Common Diseases

Guppies are one of the most popular freshwater fish for beginner aquarium hobbyists. They’re relatively easy to care for and don’t require a lot of maintenance.

However, they’re not invincible. Just like any other fish, guppies can get sick if they’re not properly cared for.

One of the most common diseases that guppies suffer from is ich. This is a parasitic infection that manifests itself as white spots on the body of the fish.

If left untreated, ich can be fatal. However, it’s relatively easy to treat with the proper medication.

Another common disease that guppies suffer from is tail rot. This is usually the result of poor water quality and can lead to the death of the fish if not treated.

Tail rot manifests itself as, you guessed it, rotting of the tail. The tail will become discolored and eventually fall off if the disease is left untreated.

Once again, this is a disease that is easily treated with the proper medication.

As with any other fish, the best way to keep your guppy healthy is to maintain a clean and stable environment. This will help to prevent the spread of disease and will also make your fish less stressed (which makes them less likely to get sick).

Behavior & Temperament

Guppies are social fish that do best in groups. They are known to be friendly and outgoing, and they enjoy interacting with both their own species and others.

Guppies are also known to be very active fish. They are constantly swimming around and exploring their surroundings. This can make them fun to watch, but it also means they need a lot of space. A small tank will not be suitable for a group of guppies.

When it comes to temperament, guppies are generally peaceful fish. However, there is some aggression within the species. Male guppies are known to be territorial and can be aggressive towards each other. This is usually only a problem if there are not enough hiding places in the tank.

Overall, guppies are fun and active fish that make a great addition to any community tank.

Tank Mates

When it comes to guppies, you have a few different options in terms of tank mates. These fish are social creatures that do well in groups.

That being said, they can also hold their own against other fish species.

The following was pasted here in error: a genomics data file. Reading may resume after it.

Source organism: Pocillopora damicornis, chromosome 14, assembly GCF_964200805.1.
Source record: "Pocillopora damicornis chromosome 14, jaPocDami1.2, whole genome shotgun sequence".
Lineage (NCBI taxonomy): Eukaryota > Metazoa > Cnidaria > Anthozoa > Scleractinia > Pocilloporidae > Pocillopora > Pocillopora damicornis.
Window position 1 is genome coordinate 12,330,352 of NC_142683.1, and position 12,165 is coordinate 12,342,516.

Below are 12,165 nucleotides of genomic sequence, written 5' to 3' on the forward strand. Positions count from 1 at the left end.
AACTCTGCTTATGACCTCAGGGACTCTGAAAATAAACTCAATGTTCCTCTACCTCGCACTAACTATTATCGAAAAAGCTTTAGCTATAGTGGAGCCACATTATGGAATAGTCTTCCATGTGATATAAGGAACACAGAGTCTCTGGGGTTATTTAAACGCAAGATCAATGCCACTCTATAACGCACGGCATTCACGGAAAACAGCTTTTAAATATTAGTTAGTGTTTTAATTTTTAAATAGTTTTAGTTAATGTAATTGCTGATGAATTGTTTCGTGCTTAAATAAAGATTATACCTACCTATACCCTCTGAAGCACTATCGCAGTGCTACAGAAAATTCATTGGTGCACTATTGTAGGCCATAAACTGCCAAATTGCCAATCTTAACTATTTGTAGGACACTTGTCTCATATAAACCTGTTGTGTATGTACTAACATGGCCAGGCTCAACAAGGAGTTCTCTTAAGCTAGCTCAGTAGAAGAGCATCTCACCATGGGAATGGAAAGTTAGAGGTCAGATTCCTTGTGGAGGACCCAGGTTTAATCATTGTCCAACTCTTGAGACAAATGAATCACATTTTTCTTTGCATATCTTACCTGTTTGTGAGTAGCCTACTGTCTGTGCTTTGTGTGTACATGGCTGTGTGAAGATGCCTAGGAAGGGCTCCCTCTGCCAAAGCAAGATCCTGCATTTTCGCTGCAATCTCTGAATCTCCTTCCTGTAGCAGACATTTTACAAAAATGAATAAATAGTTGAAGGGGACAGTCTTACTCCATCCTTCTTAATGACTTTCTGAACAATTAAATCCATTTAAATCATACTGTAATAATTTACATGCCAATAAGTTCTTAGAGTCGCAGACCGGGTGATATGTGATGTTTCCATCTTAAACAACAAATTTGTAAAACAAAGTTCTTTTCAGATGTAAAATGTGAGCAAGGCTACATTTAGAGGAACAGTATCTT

Guppies are also live bearers. This means that they can have fry (baby fish) in the tank. As a result, it’s important to choose tank mates that won’t see the fry as a food source.

Here are some compatible guppy tank mates:

  • Platies
  • Mollies
  • Swordtails
  • Endler’s Live Bearers
  • Tetras
  • Danios
  • Corydoras Catfish


Guppies are one of the most popular freshwater fish for beginner aquarists. They’re relatively easy to care for and their bright colors add a splash of personality to any tank.

Guppies are also easy to breed. In fact, they’re known as “livebearers” because they give birth to live young rather than laying eggs.

The key to successful guppy breeding is to start with a healthy, well-fed female and a healthy, well-fed male. Guppies reach sexual maturity quickly, so you may not have to wait long for your fish to be ready to breed.

When the female is ready to breed, she will have a gravid spot – a dark area near her tail. This is where the fry will develop.

Once the female is gravid, she will need a place to give birth. A “birthing tank” is a great option. This is simply a small tank (5 gallons or less) that is set up with the same water conditions as the main tank.

Some breeders also add a mesh netting to the top of the birthing tank to prevent the fry from escaping.

When the female is ready to give birth, she will do so in the birthing tank (or wherever she feels most comfortable). The fry will be born alive and fully-formed.

Once the fry are born, they are on their own. The adults should be removed from the birthing tank to prevent them from eating the fry.

The fry will need to be fed small live foods, such as brine shrimp or microworms. They can also be fed commercially-prepared fry foods.

As they grow, the fry will need to be moved to larger tanks. It is important to do this slowly, over the course of a few days, to ensure that the fry don’t experience too much stress.


Overall, we think guppies make great additions to any freshwater tank. They’re relatively easy to care for, they’re very colorful, and they’re generally peaceful.

Of course, there are a few things to keep in mind when keeping guppies, but we think that’s true of any fish. As long as you do your research and are prepared to care for them properly, we think you’ll be very happy with your guppies!